Women’s Health A-Z
Did you know that women may spend more years in menopause than in their reproductive years? Thankfully, there’s a lot you and your doctor can do to sustain a long, healthy, and happy life. Your provider can work with you to help alleviate and improve uncomfortable menopause symptoms such as hot flashes and night sweats. They may also address and assess your risk for heart disease and osteoporosis. You may also work with your doctor on improving your nutrition, which is very important to your overall wellbeing. And a personalized evaluation of the benefits and risks of hormone replacement therapy or other non-hormonal treatments will help you and your physician make well-informed decisions about what’s best for you.
When Do Women Experience Menopause?
Perimenopause begins several years before menopause as the rate of decrease in estrogen becomes more rapid. This is the stage when most women begin to experience symptoms and seek treatment. It’s important to stay up-to-date with your routine health care and talk to your physician about any concerns you may have. The average age for menopause, which is when a female does not have a period for 12 months, is 51.
The types and severity of menopause symptoms can vary widely among women.
- Irregular periods
- Vaginal dryness
- Mood swings
- Hot flashes and chills
- Night sweats
- Weight gain
- Bladder control problems
- Changes in sex drive
- Bone loss
- Urodynamic Testing – Urodynamic testing takes about 15-30 minutes and will help your physician evaluate any problems with your bladder, especially any problems with incontinence. During the appointment, your doctor will place a small tube in your bladder and another in your vagina or rectum. The tubes fill the bladder and measures pressure. Results of the test allow your physician to decide on a treatment that fits the patient’s specific problem, increasing the likelihood of a successful outcome.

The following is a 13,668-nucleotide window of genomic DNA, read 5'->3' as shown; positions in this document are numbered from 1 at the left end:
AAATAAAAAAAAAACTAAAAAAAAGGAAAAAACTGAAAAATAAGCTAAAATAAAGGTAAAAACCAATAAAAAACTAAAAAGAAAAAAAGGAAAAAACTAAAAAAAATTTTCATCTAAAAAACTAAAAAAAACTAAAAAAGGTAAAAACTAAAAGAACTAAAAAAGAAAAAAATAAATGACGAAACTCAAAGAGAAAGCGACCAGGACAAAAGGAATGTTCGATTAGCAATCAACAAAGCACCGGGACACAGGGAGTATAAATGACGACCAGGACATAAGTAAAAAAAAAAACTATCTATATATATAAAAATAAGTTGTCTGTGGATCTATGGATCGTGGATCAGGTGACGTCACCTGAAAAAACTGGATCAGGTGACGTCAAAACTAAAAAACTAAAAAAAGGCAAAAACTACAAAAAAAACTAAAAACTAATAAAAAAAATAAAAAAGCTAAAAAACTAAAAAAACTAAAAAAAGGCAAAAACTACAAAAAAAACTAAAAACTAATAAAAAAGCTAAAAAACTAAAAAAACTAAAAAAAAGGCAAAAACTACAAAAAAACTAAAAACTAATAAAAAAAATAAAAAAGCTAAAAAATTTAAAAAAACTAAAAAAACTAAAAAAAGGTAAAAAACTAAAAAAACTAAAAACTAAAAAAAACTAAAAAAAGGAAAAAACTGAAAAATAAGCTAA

- Bone Density Screening – This is a safe and accurate way to measure bone mineral density. We recommend bone density screening for women over age 50 who are past menopause and have other risks for osteoporosis. The results of the test will show bone strength and your provider will use the results to develop a treatment plan if necessary.
- Hormone therapy – Hormone therapy refers to adding estrogen and/or progestin to a patient’s bloodstream via pills, patches, or topical gels and sprays so that it can get to the tissues and organs that need it the most. Hormone therapy may help relieve many symptoms of menopause.
- Vaginal Lubricants – Females may use non-hormonal vaginal lubricants to relieve vaginal dryness and painful intercourse. Moisturizers may be used every 2-3 days, and lubricants may be used for intercourse.
- THERMIva – THERMIva is a vulvovaginal radiofrequency treatment that helps improve collagen and blood flow and, as a result, can also alleviate vaginal dryness and painful intercourse as well as mild urinary incontinence. We offer THERMIva at The Renewal Center at VPFW. It is important to note that this procedure is not covered by health insurance, but we do offer CareCredit to help you establish more affordable installments to finance the treatment.
- Supplements – There are many over the counter supplements available, including soy, black cohosh, and other herbal remedies that have been used to treat menopause. Only a few of these have been studied, and, unlike prescriptions, supplements are not regulated. Discuss supplement options with your physician.
- Healthy Lifestyle – Eating a balanced diet and getting regular exercise can help perimenopausal and menopausal women maintain strong bones and a healthy weight and, consequently, may help relieve some symptoms.